Photo by Kristopha Hohn

Update: When you’ve got a great idea for a home remodel, it can be tempting to rush into starting the project so that your vision can become a reality as soon as possible. But diving head first into a remodeling project without carrying out the proper prep work beforehand can prove disastrous. Damp walls can be caused by many things such as a leaking roof or rotten exterior siding, and these problems need to be taken care of before they get worse. In the worst case scenario, you’ll have completed your remodel but then down the line will have to ruin it by carrying out extensive repair work.

Before you start any remodeling project, inspecting your work site for pests and mold before you start can save you a lot of time and money in the long run. Skipping the inspection step may cost you hundreds of dollars when you find out you have to drill through that fresh drywall to treat carpenter ants or uproot that expensive new tile to remove the moldy subfloor.

The inspection efforts need to focus on kitchens, where pests are attracted by the food; attics and basements, where humidity and darkness combined are favored by the pests; and areas where paper is a source of habitat for mites and small insects that tend to attract larger pests.

You should concentrate on all factors that attract pest and encourage their growth, and here are some quick steps you can take before you call in the professionals, to ensure that your site is pest and mold free.

1. Inspect the work site for pests by carefully examining the surrounding structures. Look for holes in the walls, teeth markings, or droppings that have been left behind. Try randomly placing pest control traps out for a few days, and monitor the activity around them. If you suspect a pest problem, now is the time to take the appropriate action to stop whatever it is that’s invading.

2. There are two obvious signs that you have a mold problem — sight and smell. If you can see it, you can probably smell it, as the odor is unmistakable. But whether you see it, smell it, or both, you’ve got mold.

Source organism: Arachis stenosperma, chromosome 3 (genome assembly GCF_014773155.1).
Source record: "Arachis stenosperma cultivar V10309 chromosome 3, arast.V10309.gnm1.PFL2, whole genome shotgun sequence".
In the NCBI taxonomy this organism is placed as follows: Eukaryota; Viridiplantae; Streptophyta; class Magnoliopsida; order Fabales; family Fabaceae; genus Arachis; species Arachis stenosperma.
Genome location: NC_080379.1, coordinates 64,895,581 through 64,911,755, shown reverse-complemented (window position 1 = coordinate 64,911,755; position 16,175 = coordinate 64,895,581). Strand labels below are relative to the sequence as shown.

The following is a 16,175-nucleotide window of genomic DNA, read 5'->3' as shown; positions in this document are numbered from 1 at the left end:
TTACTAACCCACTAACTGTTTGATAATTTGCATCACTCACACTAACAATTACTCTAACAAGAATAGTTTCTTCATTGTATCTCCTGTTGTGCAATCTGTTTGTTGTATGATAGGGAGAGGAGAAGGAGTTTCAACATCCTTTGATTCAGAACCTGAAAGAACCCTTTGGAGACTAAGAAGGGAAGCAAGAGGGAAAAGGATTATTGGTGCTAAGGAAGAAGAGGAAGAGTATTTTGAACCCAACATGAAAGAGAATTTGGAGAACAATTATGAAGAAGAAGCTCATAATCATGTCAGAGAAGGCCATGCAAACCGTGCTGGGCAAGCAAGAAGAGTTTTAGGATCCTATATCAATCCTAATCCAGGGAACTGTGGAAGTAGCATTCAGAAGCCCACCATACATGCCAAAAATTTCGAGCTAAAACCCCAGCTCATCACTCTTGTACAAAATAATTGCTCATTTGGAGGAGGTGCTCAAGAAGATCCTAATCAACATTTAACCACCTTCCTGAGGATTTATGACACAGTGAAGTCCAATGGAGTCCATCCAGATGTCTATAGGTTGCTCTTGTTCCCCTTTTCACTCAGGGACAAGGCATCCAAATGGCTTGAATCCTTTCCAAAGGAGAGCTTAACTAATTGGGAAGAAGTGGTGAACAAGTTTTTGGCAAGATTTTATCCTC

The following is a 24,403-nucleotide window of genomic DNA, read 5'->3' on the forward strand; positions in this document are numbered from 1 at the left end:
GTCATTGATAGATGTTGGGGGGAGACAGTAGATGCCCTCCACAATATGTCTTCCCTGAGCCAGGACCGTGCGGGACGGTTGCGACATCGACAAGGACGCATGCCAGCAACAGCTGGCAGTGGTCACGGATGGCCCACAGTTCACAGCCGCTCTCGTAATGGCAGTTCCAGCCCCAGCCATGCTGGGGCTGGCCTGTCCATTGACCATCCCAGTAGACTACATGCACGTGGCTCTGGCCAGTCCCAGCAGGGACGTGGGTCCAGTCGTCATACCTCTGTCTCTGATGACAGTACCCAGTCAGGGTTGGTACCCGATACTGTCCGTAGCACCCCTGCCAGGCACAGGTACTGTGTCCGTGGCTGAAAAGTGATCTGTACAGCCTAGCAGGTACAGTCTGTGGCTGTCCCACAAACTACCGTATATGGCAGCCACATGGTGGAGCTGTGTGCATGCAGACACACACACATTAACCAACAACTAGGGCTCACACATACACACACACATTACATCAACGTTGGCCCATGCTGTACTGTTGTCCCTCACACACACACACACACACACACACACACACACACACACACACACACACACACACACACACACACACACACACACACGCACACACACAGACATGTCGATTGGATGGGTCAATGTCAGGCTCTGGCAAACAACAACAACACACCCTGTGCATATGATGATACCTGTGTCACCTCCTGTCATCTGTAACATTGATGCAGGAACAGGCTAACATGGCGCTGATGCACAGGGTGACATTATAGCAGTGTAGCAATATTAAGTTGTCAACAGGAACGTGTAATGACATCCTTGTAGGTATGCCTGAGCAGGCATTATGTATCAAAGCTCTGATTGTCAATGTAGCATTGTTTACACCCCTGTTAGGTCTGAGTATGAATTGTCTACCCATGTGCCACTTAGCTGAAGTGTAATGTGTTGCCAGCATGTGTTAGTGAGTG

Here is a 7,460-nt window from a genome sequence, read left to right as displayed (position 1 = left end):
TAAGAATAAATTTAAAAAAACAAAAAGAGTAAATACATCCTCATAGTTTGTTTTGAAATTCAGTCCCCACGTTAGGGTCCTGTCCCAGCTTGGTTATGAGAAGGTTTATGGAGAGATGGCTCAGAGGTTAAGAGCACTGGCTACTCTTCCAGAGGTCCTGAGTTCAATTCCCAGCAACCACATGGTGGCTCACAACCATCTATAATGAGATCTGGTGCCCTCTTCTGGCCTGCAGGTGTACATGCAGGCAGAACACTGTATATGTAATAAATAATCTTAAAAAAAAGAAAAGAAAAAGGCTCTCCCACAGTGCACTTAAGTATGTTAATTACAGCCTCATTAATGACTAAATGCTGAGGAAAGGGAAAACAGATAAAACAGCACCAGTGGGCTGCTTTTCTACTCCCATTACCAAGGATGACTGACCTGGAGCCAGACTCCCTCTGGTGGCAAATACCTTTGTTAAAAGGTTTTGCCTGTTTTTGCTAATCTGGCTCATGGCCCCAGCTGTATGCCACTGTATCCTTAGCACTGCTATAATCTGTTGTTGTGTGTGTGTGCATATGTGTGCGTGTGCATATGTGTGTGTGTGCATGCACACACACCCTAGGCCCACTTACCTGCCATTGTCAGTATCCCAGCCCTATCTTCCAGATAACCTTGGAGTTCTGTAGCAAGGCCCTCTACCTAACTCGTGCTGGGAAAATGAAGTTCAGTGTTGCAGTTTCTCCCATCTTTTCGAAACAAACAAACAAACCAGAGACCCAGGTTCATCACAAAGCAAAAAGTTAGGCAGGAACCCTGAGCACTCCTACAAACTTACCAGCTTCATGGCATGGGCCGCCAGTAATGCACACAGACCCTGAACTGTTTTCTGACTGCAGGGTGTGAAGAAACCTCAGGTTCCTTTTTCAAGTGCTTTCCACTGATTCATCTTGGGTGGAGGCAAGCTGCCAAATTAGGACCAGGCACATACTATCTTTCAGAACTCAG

The first step for locating mold is knowing where to look. Inspect areas where water damage may have occurred, like roofs, exterior walls, and water pipes. It is important to remember that unless the mold is properly treated, it will reappear. Having to re-treat persistent mold after remodeling may require removing or replacing walls and insulation that you just paid to have installed!

In order to get rid of mold, identify the causes of the mold and the moisture that feed it. Then get professional advice and estimates for treatment. If there is a runoff coming from the roof, eliminate it. Fully assess the mold situation and determine what your clean-up and prevention plan should consist of, and make sure you incorporate both for a long-term solution to the problem.

Another thing to keep in mind is that sneaky mold can grow in places you cannot see, and poor ventilation can hide the smell. Alternatively, if the smell does not go away after a thorough cleaning, be sure to check behind cabinets, under carpets, and inside walls. It may take more time at the beginning, but doing a good check before the project is worth it in terms of saving time and money later. The same goes for fumigation and thermal treatments done to eradicate pests before the start of a remodeling project — these are small upfront expenses when compared to having to do the remodeling job twice.